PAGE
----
HP, Unisys Provide Data Centers with More Options

Businesses looking for more flexible data center resources are getting some help from HP and Unisys.

Businesses looking for more flexible data center resources are getting some help from Hewlett-Packard Co. and Unisys Corp.

HP, of Palo Alto, Calif., this summer will add more management capabilities to its Virtual Server Environment, or VSE, said Nick van der Zweep, the companys director of virtualization and utility computing.

VSE runs on HPs high-end Itanium 2 and PA-RISC systems, creating a virtualized environment that offers better system utilization and continuous service levels with a utility pricing component.

Among HPs enhancements will be a dashboard for controlling data center resources, van der Zweep said. The dashboard will feature "knobs" for data center components, which customers can dial up or down depending on their needs.

In addition, HP will expand VSEs platform support. Currently, VSEs HP-UX Workload Manager component is used in Unix environments, and its Global Workload Manager is used in multiple operating system environments, including Linux and HP-UX. Van der Zweep declined to name the platforms, although HP has said OpenVMS would be supported in the future.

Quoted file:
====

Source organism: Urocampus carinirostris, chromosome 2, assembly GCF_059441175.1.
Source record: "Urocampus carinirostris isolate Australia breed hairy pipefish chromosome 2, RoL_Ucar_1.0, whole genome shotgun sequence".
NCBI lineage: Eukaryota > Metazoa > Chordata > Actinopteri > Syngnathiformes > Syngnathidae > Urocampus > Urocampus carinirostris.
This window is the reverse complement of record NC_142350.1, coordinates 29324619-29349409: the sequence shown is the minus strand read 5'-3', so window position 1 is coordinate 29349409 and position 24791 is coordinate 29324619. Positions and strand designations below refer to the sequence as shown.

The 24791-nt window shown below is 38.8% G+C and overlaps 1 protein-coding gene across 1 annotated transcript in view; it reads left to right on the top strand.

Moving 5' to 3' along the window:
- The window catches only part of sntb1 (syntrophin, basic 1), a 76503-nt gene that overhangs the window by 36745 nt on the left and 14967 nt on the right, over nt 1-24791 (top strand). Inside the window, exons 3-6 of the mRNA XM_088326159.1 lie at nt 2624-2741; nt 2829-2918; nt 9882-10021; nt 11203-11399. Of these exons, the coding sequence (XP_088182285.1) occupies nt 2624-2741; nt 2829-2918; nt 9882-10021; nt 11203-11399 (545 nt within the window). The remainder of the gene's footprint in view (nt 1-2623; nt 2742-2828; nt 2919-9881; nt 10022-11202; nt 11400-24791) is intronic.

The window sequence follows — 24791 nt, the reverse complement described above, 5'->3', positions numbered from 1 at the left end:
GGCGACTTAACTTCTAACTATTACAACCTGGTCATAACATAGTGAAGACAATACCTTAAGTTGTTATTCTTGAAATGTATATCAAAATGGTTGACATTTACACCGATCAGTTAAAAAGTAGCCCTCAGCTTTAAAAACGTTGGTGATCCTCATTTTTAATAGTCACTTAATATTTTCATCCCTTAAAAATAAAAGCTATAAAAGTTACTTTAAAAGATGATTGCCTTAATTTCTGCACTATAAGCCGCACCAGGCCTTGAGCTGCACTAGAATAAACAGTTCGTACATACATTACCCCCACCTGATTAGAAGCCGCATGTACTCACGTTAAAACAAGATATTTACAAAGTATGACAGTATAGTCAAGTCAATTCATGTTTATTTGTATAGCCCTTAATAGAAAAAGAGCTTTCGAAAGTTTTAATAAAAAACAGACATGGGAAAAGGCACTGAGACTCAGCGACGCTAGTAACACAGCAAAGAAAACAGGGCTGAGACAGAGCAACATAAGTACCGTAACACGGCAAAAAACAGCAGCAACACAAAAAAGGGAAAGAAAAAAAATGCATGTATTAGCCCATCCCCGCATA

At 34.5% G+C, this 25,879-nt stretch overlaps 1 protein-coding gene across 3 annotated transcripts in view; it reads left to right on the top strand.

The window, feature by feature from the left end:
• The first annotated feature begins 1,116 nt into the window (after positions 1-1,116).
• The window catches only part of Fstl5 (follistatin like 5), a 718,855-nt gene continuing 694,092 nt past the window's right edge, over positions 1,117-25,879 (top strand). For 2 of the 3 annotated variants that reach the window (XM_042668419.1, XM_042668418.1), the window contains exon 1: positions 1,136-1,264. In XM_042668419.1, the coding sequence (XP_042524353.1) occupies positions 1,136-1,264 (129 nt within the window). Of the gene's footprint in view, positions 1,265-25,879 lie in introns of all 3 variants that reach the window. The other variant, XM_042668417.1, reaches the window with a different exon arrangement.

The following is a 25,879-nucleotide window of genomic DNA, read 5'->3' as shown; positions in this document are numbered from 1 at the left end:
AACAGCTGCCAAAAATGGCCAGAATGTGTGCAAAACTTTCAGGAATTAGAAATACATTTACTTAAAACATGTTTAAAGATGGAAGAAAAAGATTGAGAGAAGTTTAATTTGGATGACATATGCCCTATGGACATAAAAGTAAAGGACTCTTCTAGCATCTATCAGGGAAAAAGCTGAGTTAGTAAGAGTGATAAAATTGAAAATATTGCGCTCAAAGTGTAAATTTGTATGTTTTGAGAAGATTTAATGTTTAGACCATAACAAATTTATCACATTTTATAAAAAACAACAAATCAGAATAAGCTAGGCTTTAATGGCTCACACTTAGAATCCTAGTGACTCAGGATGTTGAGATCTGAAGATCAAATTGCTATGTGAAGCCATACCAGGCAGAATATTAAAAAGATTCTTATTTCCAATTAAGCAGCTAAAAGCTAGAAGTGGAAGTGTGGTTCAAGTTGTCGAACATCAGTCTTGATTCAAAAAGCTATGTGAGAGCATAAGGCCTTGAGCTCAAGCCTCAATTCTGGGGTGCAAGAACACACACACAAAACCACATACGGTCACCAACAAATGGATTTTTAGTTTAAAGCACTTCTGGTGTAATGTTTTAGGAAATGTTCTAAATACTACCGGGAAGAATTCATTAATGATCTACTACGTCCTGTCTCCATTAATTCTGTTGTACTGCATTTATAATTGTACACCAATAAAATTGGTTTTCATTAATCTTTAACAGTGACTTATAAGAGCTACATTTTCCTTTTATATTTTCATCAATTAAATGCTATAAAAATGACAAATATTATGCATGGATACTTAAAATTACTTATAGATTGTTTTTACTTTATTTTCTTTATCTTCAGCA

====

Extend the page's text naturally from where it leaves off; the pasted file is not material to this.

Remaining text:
For its part, Unisys, of Blue Bell, Pa., last week brought pay-as-you-go capabilities to its line of Intel Corp.-based ES7000 servers. Unisys ES7000 RTC (Real-Time Capacity) systems can run both Linux and Windows operating systems.

/zimages/2/28571.gifTo read about Intels and AMDs virtualization plans, click here.

Under the program, the systems will ship with four to 12 active Intel Xeon or Itanium 2 processors and four inactive chips, said Unisys officials. Customers can bring each inactive chip online through a Web interface by using encrypted authorization keys. Unisys then bills customers for the new capacity theyre using.

Later this year, Unisys will enable users to temporarily bring inactive processors online in 15-day increments, with e-mail alerts sent when the 15-day period is about to expire. Currently, when an inactive chip is brought online, the customer buys the chip.

Ruesch International Inc., a Washington financial services company with more than 20,000 clients worldwide, is bringing in Unisys ES7000 RTC to help handle the load as the company grows, said Chief Technology Officer Radomir Zamurovic.

The ES7000 RTCs utility payment capabilities will enable the company to expand its IT capacity, Zamurovic said.

"Whats happening is that you can add as much power as you need," he said. "You basically have the processor power involved, but you dont need to pay for it until you need it."

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